For El Paso native Xochitl Rodriguez, art is “about creating a moment in somebody’s life instead of a thing for someone.” A multitalented performer, she was Bhutan’s first-ever invited artist in residence. Having since returned to El Paso, Xochitl co-founded the Caldo Collective, a nonprofit aimed at creating experiences that allow community and artists to come together. She now enjoys a life driven by family, community organizing, triathlon training, and a relentless desire to show her daughter just how big and breathtaking the world can be.

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Xochitl Rodriguez, an artist and El Paso native, enjoys a life driven by family, community organizing, triathlon training, and a relentless desire to show her daughter just how big and breathtaking the world can be. Watch Xochitl and her daughter Calista explore and connect with the beauty of the Franklin Mountains.

Matt Morris, Xochitl Rodriguez and Jay Kleberg have spent a lot of time in the rugged beauty of the Franklin Mountains. The mountains have nurtured them and healed them. For all three, it is a place for recreation and inspiration. Find out why in this month’s podcast.

Pro Tip: Hiking with Kids

Follow along with Xochitl Rodriguez and find out her top tips for hiking with kids.

Pro Tip: Whats Inside her Backpack

Learn what Xochitl Rodriguez packs in her backpack for a long hike with daughter Calista.

Pro Tip: Trail Running Tips

Listen in as Xochitl Rodriguez and Matt Morris share the tips you need for your next trail run.

How have your experiences in nature inspired your creativity?

Nature has always been part of my life. I learned at an early age the value of creating experiences and sharing them. That learning was underscored when I was invited to Bhutan to teach children about art. A lot of work I did brought people together, like finding resources to take these kids on day-long treks to get to their temples for worship and exploration. I understood very clearly the power that nature has to crack people open. It became clear that no matter what kind of art they could make, what determined the power of their art was whether I could help them find their own ways to tell their own stories.

How are you sharing your love of the outdoors with your family?

I learned many lessons from the matriarchs in my family. My mom and grandma shared adventures with me and taught me things that I didn’t realize I was learning until I knew I had to share them. There’s a lot of ancient women in my family, and I continue learning from them all. I was so nervous about becoming a mom. This long tradition of strong matriarchs in my family created a beautiful level of expectation. Like my mother did with me, I am sharing life’s adventures with her. I first strapped Calista in a backpack for a hike with me when she was four months old. I am teaching her, and she is teaching me, to appreciate the pulse of the land and trails. It is such a beautiful thing to share.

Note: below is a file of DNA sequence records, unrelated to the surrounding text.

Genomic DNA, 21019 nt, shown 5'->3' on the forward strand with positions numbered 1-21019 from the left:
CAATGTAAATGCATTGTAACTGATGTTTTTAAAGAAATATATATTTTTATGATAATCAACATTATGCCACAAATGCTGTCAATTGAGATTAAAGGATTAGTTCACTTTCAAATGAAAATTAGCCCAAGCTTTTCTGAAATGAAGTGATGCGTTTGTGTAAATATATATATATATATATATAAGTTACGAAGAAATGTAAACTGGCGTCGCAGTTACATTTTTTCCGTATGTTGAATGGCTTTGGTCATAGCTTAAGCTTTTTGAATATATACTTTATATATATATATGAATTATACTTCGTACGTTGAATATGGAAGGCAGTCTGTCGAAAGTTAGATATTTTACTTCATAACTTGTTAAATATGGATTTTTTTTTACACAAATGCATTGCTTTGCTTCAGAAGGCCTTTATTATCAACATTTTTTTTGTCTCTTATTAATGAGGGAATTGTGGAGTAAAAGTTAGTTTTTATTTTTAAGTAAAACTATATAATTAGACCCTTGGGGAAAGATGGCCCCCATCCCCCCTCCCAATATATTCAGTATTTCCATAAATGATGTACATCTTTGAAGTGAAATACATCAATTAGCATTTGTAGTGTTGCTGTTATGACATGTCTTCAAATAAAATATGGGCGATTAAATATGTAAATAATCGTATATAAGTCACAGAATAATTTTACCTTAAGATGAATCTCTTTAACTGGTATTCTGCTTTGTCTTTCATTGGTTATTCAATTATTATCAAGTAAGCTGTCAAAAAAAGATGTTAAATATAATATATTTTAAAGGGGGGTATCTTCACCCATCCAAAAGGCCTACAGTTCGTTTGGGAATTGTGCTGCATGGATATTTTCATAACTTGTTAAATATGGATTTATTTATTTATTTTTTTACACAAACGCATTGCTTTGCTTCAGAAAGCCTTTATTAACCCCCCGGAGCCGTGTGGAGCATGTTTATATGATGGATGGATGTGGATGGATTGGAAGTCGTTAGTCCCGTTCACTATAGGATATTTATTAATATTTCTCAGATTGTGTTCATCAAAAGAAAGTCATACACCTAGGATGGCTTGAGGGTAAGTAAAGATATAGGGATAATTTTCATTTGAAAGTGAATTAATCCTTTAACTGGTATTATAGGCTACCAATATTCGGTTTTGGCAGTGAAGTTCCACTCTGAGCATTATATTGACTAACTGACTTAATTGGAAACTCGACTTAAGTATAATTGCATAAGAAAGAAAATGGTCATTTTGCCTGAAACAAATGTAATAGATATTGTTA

Why have you partnered with TPWF in the We Will Not Be Tamed campaign?

I think it’s really good to show other moms that nothing is impossible. I think all families have tons of distractions, and just taking the time to stop, look and listen is hard. And when you really get out there, it can be physically challenging. When I found out that Calista would be featured in the photo for the campaign, I thought that this could be great, to show people that you can take your kid anywhere and show them anything. Another reason that I am involved is that there are a lot of people who have no idea what we have in El Paso. I am so honored to be able to highlight how incredible it is out here in the Chihuahuan Desert. It’s a treasure worth thinking about and caring about.

Can you share a recent outdoor experience that was meaningful to you and explain why?

The hike with Calista that was photographed for this campaign was something I’ll never forget. We hiked for six hours that day, and it was grueling, physically and emotionally. I’ve carried her on my back for multiple hours before, but this was the first time I’ve taken her to the ridge. We’ve done this together so often that she is totally tuned in. To me, the mountain, everything. As we approached the ridge, the only way up was traversing a bunch of rocks, very difficult terrain. And she was so tuned in. She could sense my breath and voice, she could tell, mom is tired, and I am going to calm down. So, she got real quiet for that last thirty minutes of the climb. It was so powerful, and I felt so honored and humbled that she was taking every single cue. She was completely connected to me, my body, my mind, the land. We spent an hour on the ridge. She roamed around and stretched and said, “It’s big momma, look how big. It’s the biggest place we know.” I will forever treasure this memory.